Racism and bigotry in politics


#1

Holy fucking shit, I spoke too soon.

Just learned this is a real ad by Doug Jones, Roy Moore’s opponent. I just don’t know WTF to do with this among the various political threads, so I am leaving it here.

ETA - now assuming one has any integrity in them, who is one supposed to vote for now?


Franken to resign
Franken to resign
Franken to resign
Franken to resign
#2

It is entirely true, but is using racism to prove your point really what we should be going for?

It won’t change anything, and he just outed himself as a racist. I guess I shouldn’t stereotype, but maybe in Alabama this is a given?


#3

How is it racist to point out that a person of color wouldn’t enjoy nearly the same level of public forgiveness?


#4

Because it uses the innate racism of the area, and the candidate, in an attempt to draw a parallel with Moore. If everyone was cool with black people in Alabama, then there would be no “teeth” to the ad.

But hey - don’t take my word for it, I am not an expert on such things. Listen to this guy:


#6

That’s still not racist; it’s just pointing out that other people are.


#7

The logic behind this creates an idiotic double bind.

Mention racial double standards: “The flyer is reductive in its oversimplification of the black mind as only caring about black issues.”*

Don’t mention racial double standards: Why don’t you care about situation of the marginalized groups, Mr. Privilege?

*It’s a f@#$% flier. Not a three-volume novel. Of course any message it conveys will be oversimplified.


#8

Yeah, that’s entirely true. This also gives ammunition to the argument that white democrats are literally using black people and not giving them shit. Which isn’t wrong, actually.

[ETA - edited out the link, since @Mister44 already had it up!]


#9

Because it’s yet again white people in power using black people as props in their quest to gain more powerful positions.


#10

The point of the card isn’t to bring up double standards for the sake of the people who are victims of the double standards. It is an attempt to get a guy elected.


#11

Yes. Which is how political issues get decided in a democracy. This attitude is totally undermining any possible path towards a remedy.


#12

What attitude? That one shouldn’t stoop to racism to win an election? Well, shit, excuse me then.


#13

I can sort of understand the feeling, but it’s still creating a completely unworkable standard where both mentioning and not mentioning the issue are unacceptable.


#14

I suppose they could, maybe, talk to black voters in Alabama, ask them what they want, and run on those issues? It’s one thing to get a sense of a particular constituencies needs, and to try and address them. It’s another to use black people as a prop, as if they aren’t real people and will only response to racial overtures, as if they don’t have real bread and butter issues that can be addressed by politicians.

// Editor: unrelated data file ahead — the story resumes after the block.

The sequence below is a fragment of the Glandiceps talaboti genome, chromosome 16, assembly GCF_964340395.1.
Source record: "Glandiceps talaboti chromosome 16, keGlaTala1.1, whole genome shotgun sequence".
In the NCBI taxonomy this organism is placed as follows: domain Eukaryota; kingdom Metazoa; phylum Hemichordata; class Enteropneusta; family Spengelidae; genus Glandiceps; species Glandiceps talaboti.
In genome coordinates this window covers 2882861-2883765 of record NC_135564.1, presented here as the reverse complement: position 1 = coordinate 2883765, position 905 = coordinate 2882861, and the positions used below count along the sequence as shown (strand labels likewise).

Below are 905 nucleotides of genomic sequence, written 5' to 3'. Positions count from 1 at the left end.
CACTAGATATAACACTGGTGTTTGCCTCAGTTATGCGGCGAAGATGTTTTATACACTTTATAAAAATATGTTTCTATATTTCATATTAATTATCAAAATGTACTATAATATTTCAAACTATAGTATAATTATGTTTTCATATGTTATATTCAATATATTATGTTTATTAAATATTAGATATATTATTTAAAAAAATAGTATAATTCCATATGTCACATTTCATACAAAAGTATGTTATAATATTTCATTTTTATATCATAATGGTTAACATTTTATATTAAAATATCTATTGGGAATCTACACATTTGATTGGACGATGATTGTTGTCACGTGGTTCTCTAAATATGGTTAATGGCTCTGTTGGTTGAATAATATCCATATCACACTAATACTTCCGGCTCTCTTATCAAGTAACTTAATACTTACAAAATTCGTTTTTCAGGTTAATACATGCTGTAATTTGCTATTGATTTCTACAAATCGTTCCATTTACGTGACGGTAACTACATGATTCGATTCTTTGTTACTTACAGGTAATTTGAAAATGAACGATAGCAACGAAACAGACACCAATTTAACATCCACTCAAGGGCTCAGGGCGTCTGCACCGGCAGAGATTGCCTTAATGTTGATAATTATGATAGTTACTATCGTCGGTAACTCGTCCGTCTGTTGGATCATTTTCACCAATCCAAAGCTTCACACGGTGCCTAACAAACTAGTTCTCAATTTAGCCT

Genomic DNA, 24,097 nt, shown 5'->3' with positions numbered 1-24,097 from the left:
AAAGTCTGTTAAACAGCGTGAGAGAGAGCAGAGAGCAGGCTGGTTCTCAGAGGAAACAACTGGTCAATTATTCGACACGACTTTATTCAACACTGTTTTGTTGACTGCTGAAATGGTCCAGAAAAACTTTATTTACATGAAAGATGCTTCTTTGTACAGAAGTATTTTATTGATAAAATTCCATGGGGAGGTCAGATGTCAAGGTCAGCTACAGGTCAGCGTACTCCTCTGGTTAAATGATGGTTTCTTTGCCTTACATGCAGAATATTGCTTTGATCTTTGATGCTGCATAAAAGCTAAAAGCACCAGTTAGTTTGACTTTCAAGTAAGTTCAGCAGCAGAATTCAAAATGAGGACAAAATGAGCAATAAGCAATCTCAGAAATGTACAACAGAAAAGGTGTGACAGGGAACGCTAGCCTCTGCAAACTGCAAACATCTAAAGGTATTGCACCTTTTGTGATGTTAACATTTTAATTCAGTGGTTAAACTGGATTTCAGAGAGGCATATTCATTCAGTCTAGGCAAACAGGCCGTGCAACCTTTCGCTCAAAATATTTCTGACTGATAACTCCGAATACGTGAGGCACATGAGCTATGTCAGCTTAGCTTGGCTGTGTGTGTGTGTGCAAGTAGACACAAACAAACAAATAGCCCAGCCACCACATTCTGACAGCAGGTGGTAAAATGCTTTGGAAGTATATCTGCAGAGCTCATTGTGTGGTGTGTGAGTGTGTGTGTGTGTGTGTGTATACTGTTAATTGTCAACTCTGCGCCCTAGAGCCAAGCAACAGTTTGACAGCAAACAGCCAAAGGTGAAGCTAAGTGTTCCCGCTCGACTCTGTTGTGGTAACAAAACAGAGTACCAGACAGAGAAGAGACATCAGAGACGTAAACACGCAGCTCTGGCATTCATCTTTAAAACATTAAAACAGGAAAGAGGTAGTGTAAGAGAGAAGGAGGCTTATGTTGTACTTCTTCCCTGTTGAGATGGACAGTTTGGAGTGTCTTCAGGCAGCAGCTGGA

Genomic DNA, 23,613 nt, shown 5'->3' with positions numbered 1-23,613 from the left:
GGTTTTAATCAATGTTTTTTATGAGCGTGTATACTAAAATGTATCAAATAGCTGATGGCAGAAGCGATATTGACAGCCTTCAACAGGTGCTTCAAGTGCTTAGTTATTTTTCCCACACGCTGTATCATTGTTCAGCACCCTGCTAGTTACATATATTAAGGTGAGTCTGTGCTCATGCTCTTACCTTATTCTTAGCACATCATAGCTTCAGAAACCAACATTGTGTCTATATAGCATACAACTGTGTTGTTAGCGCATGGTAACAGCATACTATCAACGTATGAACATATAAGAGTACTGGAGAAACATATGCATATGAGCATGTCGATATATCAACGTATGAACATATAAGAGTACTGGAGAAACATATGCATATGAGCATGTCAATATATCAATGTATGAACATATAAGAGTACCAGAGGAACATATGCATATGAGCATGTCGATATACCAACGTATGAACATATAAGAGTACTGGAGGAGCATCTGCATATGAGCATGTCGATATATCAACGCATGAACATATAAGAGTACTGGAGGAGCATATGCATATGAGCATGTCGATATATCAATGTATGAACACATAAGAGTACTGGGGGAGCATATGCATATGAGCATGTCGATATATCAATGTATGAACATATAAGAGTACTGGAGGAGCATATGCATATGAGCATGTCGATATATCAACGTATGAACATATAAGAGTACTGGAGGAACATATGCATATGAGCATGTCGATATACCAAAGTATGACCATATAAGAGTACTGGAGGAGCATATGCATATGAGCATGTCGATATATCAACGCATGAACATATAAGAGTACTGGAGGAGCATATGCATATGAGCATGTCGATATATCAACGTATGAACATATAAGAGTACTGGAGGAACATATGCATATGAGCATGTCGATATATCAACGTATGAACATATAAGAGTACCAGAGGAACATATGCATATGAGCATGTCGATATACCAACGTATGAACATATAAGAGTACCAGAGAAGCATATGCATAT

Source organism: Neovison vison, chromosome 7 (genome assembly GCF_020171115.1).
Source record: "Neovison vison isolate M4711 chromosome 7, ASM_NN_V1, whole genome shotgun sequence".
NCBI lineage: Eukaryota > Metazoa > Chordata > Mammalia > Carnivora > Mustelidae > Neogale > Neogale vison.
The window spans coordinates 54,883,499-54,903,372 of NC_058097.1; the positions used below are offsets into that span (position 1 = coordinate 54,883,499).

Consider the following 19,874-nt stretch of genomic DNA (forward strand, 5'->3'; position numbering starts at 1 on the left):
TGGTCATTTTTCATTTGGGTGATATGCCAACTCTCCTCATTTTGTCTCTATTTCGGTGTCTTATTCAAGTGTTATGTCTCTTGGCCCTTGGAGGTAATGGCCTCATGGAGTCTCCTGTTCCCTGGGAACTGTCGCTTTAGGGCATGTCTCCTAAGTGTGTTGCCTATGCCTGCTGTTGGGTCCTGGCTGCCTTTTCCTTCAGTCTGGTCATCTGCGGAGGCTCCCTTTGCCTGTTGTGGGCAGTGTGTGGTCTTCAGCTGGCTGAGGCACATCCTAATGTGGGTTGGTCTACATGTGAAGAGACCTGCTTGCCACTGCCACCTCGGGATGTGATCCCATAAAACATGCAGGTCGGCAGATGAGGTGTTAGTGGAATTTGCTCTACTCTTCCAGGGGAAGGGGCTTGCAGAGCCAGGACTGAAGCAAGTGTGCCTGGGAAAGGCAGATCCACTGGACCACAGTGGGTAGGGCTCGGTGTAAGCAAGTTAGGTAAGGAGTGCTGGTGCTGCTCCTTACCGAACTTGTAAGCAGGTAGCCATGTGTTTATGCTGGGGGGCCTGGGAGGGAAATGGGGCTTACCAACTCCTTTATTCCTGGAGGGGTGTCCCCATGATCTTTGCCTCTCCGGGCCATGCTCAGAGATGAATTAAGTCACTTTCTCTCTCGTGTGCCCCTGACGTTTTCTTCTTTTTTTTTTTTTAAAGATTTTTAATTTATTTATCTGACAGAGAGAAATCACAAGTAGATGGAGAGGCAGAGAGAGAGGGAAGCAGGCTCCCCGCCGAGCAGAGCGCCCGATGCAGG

#15

If pointing out racism is now racist and tantamount to “using people of color as pawns” you have tied yourself in enough knots to hang a whole social movement on.

This isn’t really my fight anyway, so I shouldn’t be getting this agitated, but this seems like a brilliant way to completely self-sabotage any attempt to actually do anything about the issues politically.


#16

I think you have to ask yourself why they appealed to race in the first place, though. Was it necessary? I still think that the comment is entirely true, because black men are indeed held to higher standards than christian white men, but what did that have to do with this campaign? Literally nothing. Do you honestly think black Alabamians would have voted for Moore and NEEDED to be convinced that the GOP is racist?


#17

Where are you getting this? To put it in postmodern terms: That’s just the interpretation you chose to impose on the situation. It’s one flier, addressing one facet of the issue. It’s not the entirety of the campaign. It’s most definitely not implying that black people aren’t real people. That’s just how you decided to see it.

Hardly. But maybe it’s a good reminder for the white voters.

I don’t think the flier is some work of a PR genius. But it should be discussed in terms of a stupid angle, not terrible racism.


#18

Not every case of “pointing out racism” is racist nor “using people of color as pawns”. But I think it is in this case.

Again, read the linked article for additional insight from someone whose job is to write commentary on such subjects and who has a lot better understanding of the issue and the history.


#20

By the flyer itself. It wasn’t about issues that black voters in Alabama actually care about, but about what a white person imagines they care about.

Maybe read the root article that @Mister44 posted which is told from a black perspective and see what they have to say about it if you want to get a black perspective.

Why do they need to be reminded that racism eixsts in Alabama (or anywhere in america). If we need to be reminded, then we need more help than a flyer can give us.

Also, should we ask this discussion to be moved, as it’s OT?


#21

I think the tactical flaw on that poster is that anyone it was going to convince is already convinced.

I think the linked article described the poster as “racism adjacent”, which feels fair.


#22

But it’s still using black people as props, though.